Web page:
Music Biz Headlines, July 6, 2020

Montreal concert venue La Vitrola (pictured) is closing, Vancouver clubs are under threat, and an aid package for UK music. Also in the headlines are Rufus Wainwright, maestro Victor Feldbrill, Neil Young, Halifax Pop Explosion, Haviah Mighty, Leonard Cohen, Ernesto Cervini, Sarah Wickett, Hipgnosis, CDs, Kanye West, Roy Ayers, Don Henley, Beyoncé, Suzi Quatro, Ryan Adams, and The Clash.

Music Biz Headlines, July 6, 2020

By Kerry Doole

Mile End concert venue La Vitrola closes as owners sound alarm for the scene

La Vitrola is the second Montreal concert venue to close in as many weeks, and owners Mauro Pezzente and Kiva Stimac fear there may be more. “Everybody is in jeopardy,” Pezzente said. “Some other venues are having a harder time than we are.” –– T'Cha Dunlevy, Montreal Gazette

Montreal nightclubs reopen with strict new COVID-19 regulations

While bars across the province were given the green light to reopen June 25, most Montreal nightclubs welcomed back clients for the first time on Friday evening. With dancing forbidden, some nightclub owners worry they won't survive the summer. –– CBC News

Vancouver faces live music drought in wake of the pandemic

As covid-19 restrictions look set to continue for months, many of Vancouver’s live venues and nightclubs are facing an existential and economic crisis, unlike anything they’ve experienced before. Unable to open their doors, with rent and operating costs mounting, and with little financial support on the horizon, small and mid-sized venues may be forced to close permanently, potentially turning Vancouver into, in musical terms at least, a cultural wasteland. –– Robert Collins, Daily Hive


Maestro Victor Feldbrill first conducted the Toronto Symphony at age 18

From childhood on, all he ever wanted to do was make music. Something of a prodigy, Victor Feldbrill first conducted the Toronto Symphony at the age of 18 in 1943, and went on to have an association with that orchestra over seven decades. He was an enthusiastic and tireless promoter of Canadian composers such as John Weinzweig, Harry Somers, Norma Beecroft and Louis Applebaum, many of them his close friends.  –– Judy Stoffman, The Globe and Mail

'Socially distanced Venetian gondolas!' – Rufus Wainwright on his dream festival

With festival season cancelled, we’re starting a new series asking stars for their dream lineups. First up is Rufus Wainwright, blending opera and Florence Welch. –– The Guardian

Neil Young condemns Donald Trump’s use of his music at Mount Rushmore event

The rock icon was not happy after his songs were played at Trump's Independence Day celebration at the Mount Rushmore National Memorial. –– Huffington Post

What is happening with the Halifax Pop Explosion?

The director resigns as the storied music festival gets called out for systemic racism.  –– Morgan Mullin, The Coast


Haviah Mighty's Canada Day message: "We have so much work to do"

Ahead of her performance as part of the city of Toronto's Canada Day celebration, the hometown rapper premieres a powerful video about the history of anti-Black racism. –– Richard Trapunski,NOW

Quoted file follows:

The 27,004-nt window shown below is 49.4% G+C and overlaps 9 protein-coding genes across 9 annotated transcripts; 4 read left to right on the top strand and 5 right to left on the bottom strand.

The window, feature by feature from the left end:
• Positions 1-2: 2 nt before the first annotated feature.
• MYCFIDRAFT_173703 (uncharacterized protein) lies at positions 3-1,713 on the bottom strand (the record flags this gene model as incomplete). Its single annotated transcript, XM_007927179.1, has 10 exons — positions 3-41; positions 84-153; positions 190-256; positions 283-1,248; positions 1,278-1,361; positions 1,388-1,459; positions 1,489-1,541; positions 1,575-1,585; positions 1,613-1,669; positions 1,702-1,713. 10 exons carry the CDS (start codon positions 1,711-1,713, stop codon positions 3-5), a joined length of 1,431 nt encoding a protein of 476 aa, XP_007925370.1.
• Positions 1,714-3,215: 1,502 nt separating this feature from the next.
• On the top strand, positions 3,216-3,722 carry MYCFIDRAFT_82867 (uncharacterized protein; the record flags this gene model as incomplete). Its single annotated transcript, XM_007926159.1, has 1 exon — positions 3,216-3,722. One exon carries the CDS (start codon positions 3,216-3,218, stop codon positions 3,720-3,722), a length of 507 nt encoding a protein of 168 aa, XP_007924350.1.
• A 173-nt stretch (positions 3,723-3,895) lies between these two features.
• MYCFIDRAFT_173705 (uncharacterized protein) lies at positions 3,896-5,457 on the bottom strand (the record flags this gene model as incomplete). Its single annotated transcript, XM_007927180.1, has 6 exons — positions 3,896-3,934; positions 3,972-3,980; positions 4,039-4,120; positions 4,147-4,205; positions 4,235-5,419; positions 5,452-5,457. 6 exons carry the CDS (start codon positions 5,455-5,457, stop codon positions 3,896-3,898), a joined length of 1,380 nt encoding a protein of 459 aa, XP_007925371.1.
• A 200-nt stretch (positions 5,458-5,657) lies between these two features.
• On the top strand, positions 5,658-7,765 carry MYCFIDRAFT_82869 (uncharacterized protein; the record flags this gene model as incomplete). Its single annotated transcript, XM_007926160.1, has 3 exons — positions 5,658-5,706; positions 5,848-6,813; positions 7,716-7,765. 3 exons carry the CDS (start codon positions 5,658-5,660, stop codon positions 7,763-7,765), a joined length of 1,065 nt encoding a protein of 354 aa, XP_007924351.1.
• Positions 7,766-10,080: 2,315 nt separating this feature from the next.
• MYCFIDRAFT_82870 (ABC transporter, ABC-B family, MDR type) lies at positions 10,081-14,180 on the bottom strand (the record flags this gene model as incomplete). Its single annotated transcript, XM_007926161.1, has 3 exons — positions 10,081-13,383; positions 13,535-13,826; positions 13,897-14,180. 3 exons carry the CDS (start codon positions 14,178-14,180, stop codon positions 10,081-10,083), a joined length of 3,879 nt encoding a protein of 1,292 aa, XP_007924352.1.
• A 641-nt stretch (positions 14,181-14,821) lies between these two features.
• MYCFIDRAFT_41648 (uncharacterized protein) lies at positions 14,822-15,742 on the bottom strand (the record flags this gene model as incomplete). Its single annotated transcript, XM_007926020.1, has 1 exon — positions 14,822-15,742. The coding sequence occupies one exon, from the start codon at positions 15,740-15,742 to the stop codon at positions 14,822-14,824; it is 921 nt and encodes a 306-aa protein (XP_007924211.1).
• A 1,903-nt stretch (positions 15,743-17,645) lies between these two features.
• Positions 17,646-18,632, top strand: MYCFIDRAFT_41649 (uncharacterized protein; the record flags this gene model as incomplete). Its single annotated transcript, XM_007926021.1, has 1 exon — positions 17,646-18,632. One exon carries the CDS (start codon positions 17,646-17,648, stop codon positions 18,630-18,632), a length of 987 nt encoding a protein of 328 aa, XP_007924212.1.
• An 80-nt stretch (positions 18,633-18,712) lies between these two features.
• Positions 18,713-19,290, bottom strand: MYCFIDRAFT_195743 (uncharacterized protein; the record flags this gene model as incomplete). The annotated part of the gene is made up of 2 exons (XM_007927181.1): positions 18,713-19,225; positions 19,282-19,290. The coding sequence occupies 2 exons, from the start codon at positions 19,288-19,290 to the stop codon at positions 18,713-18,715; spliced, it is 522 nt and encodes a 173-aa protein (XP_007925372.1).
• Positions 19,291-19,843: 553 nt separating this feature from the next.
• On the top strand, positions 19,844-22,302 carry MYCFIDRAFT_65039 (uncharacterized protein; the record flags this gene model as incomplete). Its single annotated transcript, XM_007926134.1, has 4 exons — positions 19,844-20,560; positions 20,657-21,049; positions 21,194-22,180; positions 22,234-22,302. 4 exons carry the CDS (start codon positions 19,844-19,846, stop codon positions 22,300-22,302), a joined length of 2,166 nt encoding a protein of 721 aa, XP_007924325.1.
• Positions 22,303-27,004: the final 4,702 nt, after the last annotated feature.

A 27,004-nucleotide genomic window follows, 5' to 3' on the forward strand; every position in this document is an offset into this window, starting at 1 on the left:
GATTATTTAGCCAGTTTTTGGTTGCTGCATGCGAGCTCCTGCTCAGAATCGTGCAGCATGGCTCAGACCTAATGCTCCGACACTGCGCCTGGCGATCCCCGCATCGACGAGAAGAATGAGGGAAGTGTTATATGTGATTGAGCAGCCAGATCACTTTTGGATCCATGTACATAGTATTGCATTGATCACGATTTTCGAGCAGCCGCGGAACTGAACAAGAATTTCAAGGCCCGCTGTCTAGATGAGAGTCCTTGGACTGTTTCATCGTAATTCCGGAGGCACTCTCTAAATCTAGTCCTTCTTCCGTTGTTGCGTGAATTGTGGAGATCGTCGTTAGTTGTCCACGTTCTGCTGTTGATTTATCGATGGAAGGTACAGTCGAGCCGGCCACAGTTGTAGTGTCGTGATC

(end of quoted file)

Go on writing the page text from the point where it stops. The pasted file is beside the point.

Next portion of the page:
Calgary's Music Mile springs to life with 'It's Friday Night' programming

Calgary’s Music Mile will be living up to its name on Friday nights throughout July, with a program presented to both in-person audiences and through live streaming. Live From Music Mile: It’s Friday Night, which is funded by a grant by Calgary Arts Development, will offer a five-hour broadcast every Friday to coincide with live performances at venues throughout the stretch from Inglewood and East Village.––  Eric Volmers, Calgary Herald

Seven dances, one Anthem: Watch modern takes on Leonard Cohen’s classic Canadian song

It's been nearly 30 years since the poet sang about the ‘crack in everything’ that lets the light in, and in troubled times, it still has the power to move us. Here's how performers across the country did it. –– The Globe and Mail

Region's first drive-in concerts at Purple Hill Country Opry postponed to make room for lawn chairs

The London area’s first drive-in concert at Thorndale’s Purple Hill Country Opry has been postponed to the Civic Holiday Weekend. Originally scheduled for two nights July 10 and 11, it now will be held July 31 and Aug. 1, with acts including Bill Durst, Cheryl Lescom, and The Good Brothers. –– Joe Belanger, London Free Press


Etobicoke Juno Award winner celebrates with red carpet gala at home

South Etobicoke musician Ernesto Cervini was so excited to be nominated for a Juno Award this year that he planned to attend the ceremony in Saskatoon in person, with five family members in tow. The Junos held off announcing winners until June 29, when the organization held a virtual event on CBC, and his wife, Jenny, surprised him with a red-carpet gala at home, celebrating the win of Ernesto Cervini’s Turboprop in a Jazz category. –– Dominik Turek, Torontocom

Album review: Make space for M. Scorgie's Sounds of Freedom

Edmonton ex-pat M. Scorgie has a great new electronic album, full of wonder and playful musical collisions. –– Fish Griwkowsky, Edmonton Journal


Artist of the month: Sarah Wickett

The small-town-girl turned big-city-singer-songwriter story sounds like a song itself, or maybe a lifetime movie, but for Sarah Wickett, it’s just real life. And with her small-town roots at the heart of her songwriting, she’s got country music flowing through her art. –– CMAO Newsletter

Kye Clayton: The fresh prince of Uniacke Square 

As part of our feature on the up-and-coming rapper/beatmaker, we ask Clayton to freestyle for The Coast. –– Morgan Mullin, The Coast


UK government outlines a $2bn funding package for the arts